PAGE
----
Senator Hawley’s Hoover Institution speech raises the stakes in the big tech debate

Friday, May 03, 2019

Senator Josh Hawley delivered a provocative speech yesterday raising the stakes of the debates over big tech and expanding the scope of the discussion beyond privacy and free speech, questioning whether social media actually provides any real value to the American economy and American society. He likened the social media business model – “attention arbitrage” – to financial arbitrage, accused social media investors of investing in users’ addiction to social platforms, and raised concerns that the industry draws talent and capital from productive sectors while driving depression among users.

Selected Excerpts:

“One of the most difficult things about acting in this area is the fear that any significant change in this space, any significant adjustment to the rules of the road, whether it be privacy requirements or content requirements, might end up stifling Silicon Valley, which we are accustomed to regarding — certainly we’re told — is the great Crown Jewel of the American economy. But is it?”

“Is this really the best that our best minds have to offer?”

“The evidence is more and more strongly suggesting that there is something that is deeply troubling, maybe even deeply wrong, with the entire social media economy, that it does not represent a source of strength for America’s tomorrow but is rather a source of peril.

“Consider for a moment the basic business model of the dominant social media platforms. You’re familiar with them. You might think of it as akin to financial arbitrage. Maybe we’ll call it attention arbitrage. Users’ attention is bought by the tech giants and then immediately sold to advertisers, for the highest price of course.”

“Now, arbitrage opportunities, as those of you familiar with markets know, are supposed to close, right? The market eventually determines something is off. How is it that this attention arbitrage in the social media market is preserved and renewed over and over again? And that’s where things get really scary, because it’s preserved by hijacking users’ neural circuitry to prevent rational decision making about what to click and how to spend time. Or, just to simplify that a little bit, it’s preserved through addiction. Social media only works as a business model if it consumes users’ time and attention day after day after day. It needs to replace the various activities we did perfectly well without social media, for the entire known history of the human race with itself. It needs to replace those activities with time spent on social media. So that addiction is actually the point. That’s what social media shareholders are investing in. They are investing in the addiction of users.”

“And I think that social media users actually understand this intuitively even if they would put it differently.You don’t log on to Facebook to connect with a friend… You log on to Facebook to be on Facebook. The attention arbitrage market itself becomes the destination.”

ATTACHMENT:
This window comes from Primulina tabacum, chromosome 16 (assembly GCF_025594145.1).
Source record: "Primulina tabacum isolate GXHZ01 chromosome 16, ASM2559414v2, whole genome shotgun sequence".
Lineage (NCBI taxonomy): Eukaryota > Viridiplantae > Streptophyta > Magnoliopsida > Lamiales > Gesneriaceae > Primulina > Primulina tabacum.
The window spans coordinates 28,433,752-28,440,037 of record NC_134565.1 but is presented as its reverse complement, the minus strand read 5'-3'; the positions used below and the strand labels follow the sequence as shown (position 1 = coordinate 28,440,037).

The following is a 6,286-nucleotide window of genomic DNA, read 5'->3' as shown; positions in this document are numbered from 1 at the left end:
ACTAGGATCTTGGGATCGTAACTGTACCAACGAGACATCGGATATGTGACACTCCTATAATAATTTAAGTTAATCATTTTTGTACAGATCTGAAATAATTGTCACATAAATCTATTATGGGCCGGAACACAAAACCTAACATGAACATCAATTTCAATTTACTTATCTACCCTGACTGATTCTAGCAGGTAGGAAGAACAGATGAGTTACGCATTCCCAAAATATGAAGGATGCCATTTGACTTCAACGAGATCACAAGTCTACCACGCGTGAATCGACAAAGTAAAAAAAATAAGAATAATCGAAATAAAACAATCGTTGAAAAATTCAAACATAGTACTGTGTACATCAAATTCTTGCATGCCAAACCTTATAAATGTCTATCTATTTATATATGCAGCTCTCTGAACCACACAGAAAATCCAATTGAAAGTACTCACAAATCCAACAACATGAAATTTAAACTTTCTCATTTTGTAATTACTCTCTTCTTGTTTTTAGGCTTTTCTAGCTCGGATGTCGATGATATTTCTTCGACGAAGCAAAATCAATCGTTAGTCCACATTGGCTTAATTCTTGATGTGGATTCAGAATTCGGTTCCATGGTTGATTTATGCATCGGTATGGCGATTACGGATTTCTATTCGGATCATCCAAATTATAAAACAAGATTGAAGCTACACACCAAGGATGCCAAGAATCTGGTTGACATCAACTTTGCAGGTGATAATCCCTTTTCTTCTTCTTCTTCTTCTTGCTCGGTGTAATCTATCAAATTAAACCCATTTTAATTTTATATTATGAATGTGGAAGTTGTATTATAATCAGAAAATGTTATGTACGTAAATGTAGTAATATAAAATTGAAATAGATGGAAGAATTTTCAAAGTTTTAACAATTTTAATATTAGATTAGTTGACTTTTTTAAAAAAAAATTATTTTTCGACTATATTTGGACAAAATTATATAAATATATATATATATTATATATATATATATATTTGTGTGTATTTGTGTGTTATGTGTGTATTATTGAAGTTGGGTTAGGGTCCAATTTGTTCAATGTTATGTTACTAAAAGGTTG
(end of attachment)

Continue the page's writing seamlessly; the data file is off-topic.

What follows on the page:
“Day after day seems brings fresh data, fresh reports, fresh studies detailing the significant social consequences of social media use in such large quantities. Today’s Washington Post, for instance, I don’t know if you’ve seen it, has a chilling story about the rash of teenage suicide especially in younger teenagers. . . It’s not just an uptick, it’s a surge in teenage suicide, particularly among younger teenagers, [that] coincides eerily with the introduction of the iPhone particularly in its later models where the social media platforms and the social media apps were readily available and optimized for use. . . Many studies now suggest that the time spent on social media and on social media platforms at least correlates to some degree with increased depression, loneliness. All of these social consequences, these are significant, you might even say that they are severe, and the question we need to be asking is what is the role of social media in driving them, in encouraging them, in promoting them, and is this really something that is good for our society in the long term, or for our economy for that matter?”

“This is what some of our brightest minds have been doing with their time for years now. Designing these platforms, designing apps that integrate with them. I mean, what else might they have been doing? Just think about it. What else might these bright minds, these talented women and men have been doing that might’ve been truly productive for the American economy and for American consumers? We’ve encouraged an entire generation of our bright engineers in a discipline that provides a little or no productive value to the United States economy, sucking them from communities that need their talents out to outposts on the coasts, encouraging them to forget the problems of people they left behind, and of course capital then follows them to those places. These are economic developments that rewards some, there’s no doubt about that, but attention arbitrage like financial arbitrage is no foundation for long-term growth.”

“An economy that does not value the things that matter produces a society that is shaped in its own image.”